New York City was one of, if not the first cities in the United States to impose severe travel restrictions on any traveler coming from the United Kingdom. But now, those same restrictions are going to be applied to ALL international travelers.
From Breaking Travel News:
“…all visitors would be ordered to stay for 14-days at the address they provided on arrival.
He added said anyone arriving from the UK would be visited by police to ensure they abide by the rules.
Those who breach them will be fined $1,000 (£737) a day, [New York City mayor Bill de Blasio] warned.”
At first, the initial response to British travelers was a gut reaction to the new COVID-19 mutant spreading across the UK. But now that the mutant has found its way into several countries across the globe, including the US, de Blasio refuses to take any more chances.
Can’t blame him – New York City is arguably the most impacted area in the US with respect to COVID-19 infections and deaths. Combined with the poorly managed response to the virus, the city doesn’t have any more wiggle room. At this point, it’s do or die.
Rest in Peace, Serious and Investigative Journalism in America
I just came across this awful piece from The Atlantic talking about the future of journalism in a post-Trump era (assuming nothing extraordinary happens on January 6th). Several of the high-profile journalists interviewed were happy to take a breather from covering Trump every day and night.
Like this shmuck here:
“Daniel Dale, the former Toronto Star correspondent who rose to stardom at CNN for his exhaustive cataloging of Trump’s lies, says his beat will necessarily expand come January. ‘It will not be a 24-hour, seven-day-a-week job to fact-check Biden,’ he told me.
Though he stressed that the same ‘intensity and rigor’ should be applied to the incoming president, the simple reality is that Biden doesn’t lie nearly as often as Trump does. Consequently, Dale hopes to spend more time debunking online disinformation and digging into claims made by congressional leaders.”
Yeah freaking right. Everybody knows this is nothing more than grandiose bullsh*t. Even independent reporter Glen Greenwald knows that Biden will have a VERY easy time as POTUS and won’t have to worry about aggressive media reporting. From his recent Twitter thread:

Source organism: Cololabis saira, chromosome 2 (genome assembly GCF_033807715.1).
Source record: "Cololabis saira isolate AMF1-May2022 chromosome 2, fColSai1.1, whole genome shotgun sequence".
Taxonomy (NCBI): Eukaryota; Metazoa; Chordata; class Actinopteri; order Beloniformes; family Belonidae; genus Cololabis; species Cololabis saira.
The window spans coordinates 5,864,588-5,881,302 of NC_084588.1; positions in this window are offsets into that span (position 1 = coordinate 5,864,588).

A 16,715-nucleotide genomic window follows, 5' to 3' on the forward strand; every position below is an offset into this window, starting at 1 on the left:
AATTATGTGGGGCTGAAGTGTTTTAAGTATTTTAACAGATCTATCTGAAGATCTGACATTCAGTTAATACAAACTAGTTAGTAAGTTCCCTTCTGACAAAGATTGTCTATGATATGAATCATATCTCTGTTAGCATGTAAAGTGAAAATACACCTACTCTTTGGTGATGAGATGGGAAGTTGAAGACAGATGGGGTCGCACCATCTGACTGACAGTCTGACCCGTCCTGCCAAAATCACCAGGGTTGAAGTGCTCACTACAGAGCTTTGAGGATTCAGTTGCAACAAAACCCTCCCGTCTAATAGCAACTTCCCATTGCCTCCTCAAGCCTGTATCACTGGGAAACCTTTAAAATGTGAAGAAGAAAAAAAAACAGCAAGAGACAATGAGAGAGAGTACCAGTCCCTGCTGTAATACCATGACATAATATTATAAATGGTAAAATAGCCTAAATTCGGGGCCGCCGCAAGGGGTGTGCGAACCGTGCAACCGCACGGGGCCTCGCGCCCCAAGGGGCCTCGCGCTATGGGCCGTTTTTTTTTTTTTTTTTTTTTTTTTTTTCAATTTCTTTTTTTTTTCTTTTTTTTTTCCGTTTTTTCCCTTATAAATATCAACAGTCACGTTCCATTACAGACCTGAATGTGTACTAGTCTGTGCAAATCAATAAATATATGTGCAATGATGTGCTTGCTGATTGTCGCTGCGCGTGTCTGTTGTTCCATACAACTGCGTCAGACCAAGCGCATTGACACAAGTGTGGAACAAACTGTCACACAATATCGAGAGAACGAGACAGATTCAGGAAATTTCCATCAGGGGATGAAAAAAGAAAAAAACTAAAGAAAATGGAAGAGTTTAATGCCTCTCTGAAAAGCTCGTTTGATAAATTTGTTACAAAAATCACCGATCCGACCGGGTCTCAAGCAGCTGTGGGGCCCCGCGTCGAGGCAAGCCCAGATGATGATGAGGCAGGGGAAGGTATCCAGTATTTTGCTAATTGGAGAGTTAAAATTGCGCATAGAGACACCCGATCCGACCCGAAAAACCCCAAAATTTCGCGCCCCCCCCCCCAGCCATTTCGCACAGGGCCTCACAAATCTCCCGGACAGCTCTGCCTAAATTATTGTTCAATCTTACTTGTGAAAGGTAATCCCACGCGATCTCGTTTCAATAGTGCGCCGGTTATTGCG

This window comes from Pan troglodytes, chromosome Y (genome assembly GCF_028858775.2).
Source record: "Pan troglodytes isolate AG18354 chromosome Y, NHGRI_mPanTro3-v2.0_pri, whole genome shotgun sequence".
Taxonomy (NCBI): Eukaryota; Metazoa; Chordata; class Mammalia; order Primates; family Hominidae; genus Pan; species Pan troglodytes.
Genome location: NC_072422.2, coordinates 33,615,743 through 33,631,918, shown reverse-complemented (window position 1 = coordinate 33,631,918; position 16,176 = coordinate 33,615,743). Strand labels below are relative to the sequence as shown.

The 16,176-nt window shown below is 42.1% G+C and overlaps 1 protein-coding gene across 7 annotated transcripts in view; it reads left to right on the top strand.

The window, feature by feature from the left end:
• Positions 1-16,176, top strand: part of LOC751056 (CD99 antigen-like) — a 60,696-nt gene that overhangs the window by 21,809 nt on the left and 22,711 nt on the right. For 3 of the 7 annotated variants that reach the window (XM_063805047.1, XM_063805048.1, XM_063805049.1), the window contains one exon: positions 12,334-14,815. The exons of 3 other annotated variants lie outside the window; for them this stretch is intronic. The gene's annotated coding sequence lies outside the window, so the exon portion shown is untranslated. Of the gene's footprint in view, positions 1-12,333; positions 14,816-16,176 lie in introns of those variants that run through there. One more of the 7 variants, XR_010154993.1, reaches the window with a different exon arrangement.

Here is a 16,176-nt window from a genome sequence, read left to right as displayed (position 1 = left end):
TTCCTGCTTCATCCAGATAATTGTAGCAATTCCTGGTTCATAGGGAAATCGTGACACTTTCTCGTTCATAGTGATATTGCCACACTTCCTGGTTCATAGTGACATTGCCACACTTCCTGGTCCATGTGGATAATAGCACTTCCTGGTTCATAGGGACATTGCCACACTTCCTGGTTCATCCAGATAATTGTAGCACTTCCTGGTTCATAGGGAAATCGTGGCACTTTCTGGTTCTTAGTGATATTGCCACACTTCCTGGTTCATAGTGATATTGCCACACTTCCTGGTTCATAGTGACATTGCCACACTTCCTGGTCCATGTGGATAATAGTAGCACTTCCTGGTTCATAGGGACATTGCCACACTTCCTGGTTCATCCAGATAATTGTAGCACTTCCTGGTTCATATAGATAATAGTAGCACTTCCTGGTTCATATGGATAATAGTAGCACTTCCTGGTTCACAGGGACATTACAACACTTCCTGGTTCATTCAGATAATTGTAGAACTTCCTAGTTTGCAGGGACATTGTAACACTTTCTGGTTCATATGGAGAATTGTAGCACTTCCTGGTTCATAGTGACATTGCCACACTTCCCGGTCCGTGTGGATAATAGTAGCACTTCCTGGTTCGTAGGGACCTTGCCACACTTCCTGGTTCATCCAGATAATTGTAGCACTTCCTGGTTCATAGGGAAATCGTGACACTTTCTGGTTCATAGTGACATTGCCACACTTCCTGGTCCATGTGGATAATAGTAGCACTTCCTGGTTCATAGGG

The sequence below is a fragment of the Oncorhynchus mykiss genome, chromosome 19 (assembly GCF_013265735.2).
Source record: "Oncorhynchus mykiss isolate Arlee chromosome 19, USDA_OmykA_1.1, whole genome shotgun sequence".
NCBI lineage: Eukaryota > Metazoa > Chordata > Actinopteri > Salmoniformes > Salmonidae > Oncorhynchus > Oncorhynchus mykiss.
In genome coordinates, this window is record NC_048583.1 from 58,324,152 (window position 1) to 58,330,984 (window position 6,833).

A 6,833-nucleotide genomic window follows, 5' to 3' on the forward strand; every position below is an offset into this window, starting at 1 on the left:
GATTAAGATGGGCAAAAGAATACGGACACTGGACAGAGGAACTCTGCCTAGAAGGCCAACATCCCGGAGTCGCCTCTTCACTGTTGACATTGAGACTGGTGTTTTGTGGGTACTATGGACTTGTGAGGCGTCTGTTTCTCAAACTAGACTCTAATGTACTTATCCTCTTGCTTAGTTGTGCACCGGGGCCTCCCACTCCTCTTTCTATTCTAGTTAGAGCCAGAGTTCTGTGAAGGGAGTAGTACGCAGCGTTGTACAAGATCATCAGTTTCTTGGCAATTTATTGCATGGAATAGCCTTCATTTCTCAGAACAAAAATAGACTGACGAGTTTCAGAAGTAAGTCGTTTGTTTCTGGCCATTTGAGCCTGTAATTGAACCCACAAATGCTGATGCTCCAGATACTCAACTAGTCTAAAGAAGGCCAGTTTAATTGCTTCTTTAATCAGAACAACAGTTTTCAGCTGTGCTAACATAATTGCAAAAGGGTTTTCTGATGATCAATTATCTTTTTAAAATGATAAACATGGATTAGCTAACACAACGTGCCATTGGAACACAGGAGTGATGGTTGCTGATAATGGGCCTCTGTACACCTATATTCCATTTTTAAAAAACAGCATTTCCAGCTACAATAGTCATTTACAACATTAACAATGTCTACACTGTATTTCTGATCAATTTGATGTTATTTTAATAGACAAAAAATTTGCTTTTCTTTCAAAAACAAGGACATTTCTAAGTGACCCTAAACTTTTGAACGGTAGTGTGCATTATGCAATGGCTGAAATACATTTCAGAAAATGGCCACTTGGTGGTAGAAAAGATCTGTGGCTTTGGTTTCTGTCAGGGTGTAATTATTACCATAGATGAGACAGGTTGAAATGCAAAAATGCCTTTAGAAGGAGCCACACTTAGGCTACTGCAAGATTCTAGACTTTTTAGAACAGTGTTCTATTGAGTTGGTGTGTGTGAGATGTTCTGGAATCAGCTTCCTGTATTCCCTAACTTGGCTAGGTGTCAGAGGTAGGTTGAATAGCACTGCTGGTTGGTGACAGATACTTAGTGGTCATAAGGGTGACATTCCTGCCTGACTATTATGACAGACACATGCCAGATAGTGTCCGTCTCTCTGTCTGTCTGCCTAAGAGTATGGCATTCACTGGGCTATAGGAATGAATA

“LOL – when people asked me why I wasn’t happier that the media finally comported with the standards I and others have long advocated – being adversarial, explicitly identifying “lies” – I always said it was because it’d go back to normal after Trump. It was a Trump-only change.
It’s not just that CNN, NBC, WashPost, the Atlantic, New Yorker, etc. will cease to be adversarial with Biden/Harris. It’s way worse: they will be the new administration’s primary spokespeople, their first line of defense, their chief propagandists: their familiar role.”
But I’m curious to know: How do YOU think the media will behave after (and if) Biden gets inaugurated as POTUS on January 20th? Will they cover him as critically as they did Trump, or will they start getting lazy at their jobs?
Reply to this newsletter and share your predictions with us!
Critical Lessons a Barron’s Contributor Learned from Picking Stocks in 2020
Barron’s contributor Al Root recently penned a piece reflecting on the year of 2020 and how his stock-picking ventures went. Some successes, some failures, and several lessons learned.
But what’s most surprising about these lessons is they are nothing new over the sun. They are time-tested truths for any experienced investor who has spent enough time analyzing and participating in the financial markets.
Lesson #1: It’s extraordinarily difficult to call the top of bubbles
“I did write on March 20 that it might be the best time to buy Tesla (TSLA) stock ever. That successful call wasn’t because I had great insights about the electric-vehicle market. It was based on how Tesla stock trades relative to analysts’ price targets.
Still, it was tough for a value investor — I consider myself one — to hang on for the ride. I recommended taking profits in the summer after a 250% rise in the shares to around $300.
That wasn’t a good call. The stock is now at about $663, while the average of analysts’ price targets is about $408. Tesla is now the world’s most valuable car company by a wide margin. Its performance has sparked a stupendous rally in everything EV-related.”
Lesson #2: BUY when the market is in a bad place
“‘When there is blood in the streets, buy real estate,’ is said to have been a Roman proverb. That thinking still works today: The best time to buy stocks is usually when the outlook is the darkest, as it was in late March and early April.
It was a particularly frightening time to be in the market because few people who lived through the 1918 pandemic are still alive, and none of them was old enough to have been investing back then. The S&P 500 bottomed out at less than 2,200 in late March, for a scary 55% drop from its pre-pandemic highs.
Of course, the outlook improved and the market is about 70% above that low.”
But despite these setbacks, the majority of his picks ended up outperforming the market and generating positive returns. Even when you succeed, there is always a golden nugget to be found that will help you perform even better than last time…